Much as my own funeral, what Peg calls my Fun-er-al, was a celebration of many lives, the Church Board has wisely determined the “funeral” for the brick and mortar part of our church will be a celebration. All members, past and present, are invited to preserve mementos such as stained-glass windows, pews and tables. No charge will be made and no contributions are required. Of course, my memory of the fine people who have served this house of love and respect leads me to suspect voluntary offerings will be forthcoming. As to the real church, i.e., the people who have graced this structure that now deserves a respectful goodbye, they will live on in both memory and current service.
You might wonder about my physical well-being or perhaps my mental health. My self-diagnosis is both were good in 2014 and remain so. Of course, other opinions may live on. If you should think me and Peg just a little left of plumb for holding my life celebration a little early or if you question the Church Board’s send off of the old building with love instead of a garage sale, I respectfully suggest life’s best work and best times occur when we are just a little crazy.
Why are so many people on all sides so angry about the United States Supreme Court life-time appointment? The answer may be in the question: it is an appointment and it is for life.
The true genius of the Founding Fathers was they understood power corrupts and since human beings constantly seek power it must be diffused into three branches of government. What they did not anticipate was that the Supreme Court, the Judicial Branch, would slyly usurp the power of the Executive and Legislative branches, starting with Chief Justice John Marshall and the case of Marbury versus Madison in 1803 in which the Supreme Court declared it had the power to review and invalidate or validate decisions of the other Branches.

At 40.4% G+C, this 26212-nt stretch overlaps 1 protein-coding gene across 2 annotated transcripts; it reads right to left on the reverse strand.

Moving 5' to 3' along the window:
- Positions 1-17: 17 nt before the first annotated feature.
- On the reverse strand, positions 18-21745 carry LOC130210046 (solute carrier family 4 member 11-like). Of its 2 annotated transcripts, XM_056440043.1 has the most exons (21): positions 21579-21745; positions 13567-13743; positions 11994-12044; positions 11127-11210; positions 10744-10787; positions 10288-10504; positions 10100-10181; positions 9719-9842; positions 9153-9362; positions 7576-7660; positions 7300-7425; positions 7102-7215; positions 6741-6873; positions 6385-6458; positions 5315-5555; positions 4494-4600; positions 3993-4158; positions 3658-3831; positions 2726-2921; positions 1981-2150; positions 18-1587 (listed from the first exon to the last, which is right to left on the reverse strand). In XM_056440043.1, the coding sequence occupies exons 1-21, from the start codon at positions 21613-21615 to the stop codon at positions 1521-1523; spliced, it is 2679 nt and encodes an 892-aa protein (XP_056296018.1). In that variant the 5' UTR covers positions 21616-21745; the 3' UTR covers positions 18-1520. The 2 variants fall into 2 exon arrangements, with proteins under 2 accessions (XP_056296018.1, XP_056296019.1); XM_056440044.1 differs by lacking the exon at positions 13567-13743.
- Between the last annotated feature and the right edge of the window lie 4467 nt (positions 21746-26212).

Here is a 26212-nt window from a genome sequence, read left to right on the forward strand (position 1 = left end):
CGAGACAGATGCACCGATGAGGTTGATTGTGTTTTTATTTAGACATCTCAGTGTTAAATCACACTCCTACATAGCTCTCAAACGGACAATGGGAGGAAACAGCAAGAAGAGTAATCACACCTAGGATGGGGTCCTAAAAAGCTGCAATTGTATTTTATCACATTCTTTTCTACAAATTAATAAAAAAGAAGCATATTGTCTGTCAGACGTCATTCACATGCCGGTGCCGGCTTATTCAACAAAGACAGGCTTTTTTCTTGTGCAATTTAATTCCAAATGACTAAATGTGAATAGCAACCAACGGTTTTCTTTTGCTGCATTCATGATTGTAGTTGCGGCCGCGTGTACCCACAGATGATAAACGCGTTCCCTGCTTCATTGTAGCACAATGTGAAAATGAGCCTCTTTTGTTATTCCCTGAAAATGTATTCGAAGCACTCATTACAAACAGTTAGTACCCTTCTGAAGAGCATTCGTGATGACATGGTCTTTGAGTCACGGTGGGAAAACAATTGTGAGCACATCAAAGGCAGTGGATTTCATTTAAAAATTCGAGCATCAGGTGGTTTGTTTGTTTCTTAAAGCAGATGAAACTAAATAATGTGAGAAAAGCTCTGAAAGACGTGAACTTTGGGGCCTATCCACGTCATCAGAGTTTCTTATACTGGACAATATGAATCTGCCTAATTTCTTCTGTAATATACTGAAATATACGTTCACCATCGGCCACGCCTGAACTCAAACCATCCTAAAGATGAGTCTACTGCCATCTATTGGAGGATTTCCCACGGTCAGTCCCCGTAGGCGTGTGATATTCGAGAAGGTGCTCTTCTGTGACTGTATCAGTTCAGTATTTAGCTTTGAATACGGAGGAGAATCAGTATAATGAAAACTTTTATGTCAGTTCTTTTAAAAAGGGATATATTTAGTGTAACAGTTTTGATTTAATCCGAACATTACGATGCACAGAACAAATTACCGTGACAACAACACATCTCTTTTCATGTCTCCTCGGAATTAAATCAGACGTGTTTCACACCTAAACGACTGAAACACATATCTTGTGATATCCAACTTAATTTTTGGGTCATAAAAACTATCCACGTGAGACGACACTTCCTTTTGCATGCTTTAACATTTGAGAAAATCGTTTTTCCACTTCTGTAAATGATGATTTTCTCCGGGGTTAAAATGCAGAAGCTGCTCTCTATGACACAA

This power of review established an inequality among the three Branches that has grown to a crisis. Where the Judicial leg of the stool has neither power of the purse nor the gun, this power of review protrudes causing an imbalance. This is exacerbated by the appointment of the justices and the manner in which the appointments are made. They are appointed for life by one person, the President, with the “advice and consent” of the Senate, i.e., one hundred more people.
Whereas the public has the right to vote for the President and each member of Congress, the public is shut out of choosing the extraordinarily powerful people in the Judicial Branch. This causes great concern for contesting groups when such personal issues as health care, police powers, control of one’s body, and distribution of tax monies may work their way from the legislative and executive bodies to the courts. For it is more true today than ever that as the visiting French philosopher and tourist Alexis de Tocqueville declared in 1835: in America, eventually every political question becomes a judicial one.
With the President, every four years we can make a change. With members of the House of Representatives, every two years the entire House can be changed and with the Senate, if we wish, in six years we can choose someone else. That is the crux of why people are so desperate to influence the choice of a Supreme Court Justice, i.e., it is not a choice made by them and it is for life.
It seems to me a rational solution is to change how we select our federal judges. Of course, I think all judges at all levels should be elected in a modified non-partisan election, but today we are just addressing the federal food fight that embarrasses and endangers us all. I suggest we put any future Supreme Court replacement on the ballot and limit their term. Of course, this will require amending the Constitution, but the Constitution has been amended many times before. Power to the People, not the politicians, is worth considering and worth the trouble it will take to make the change.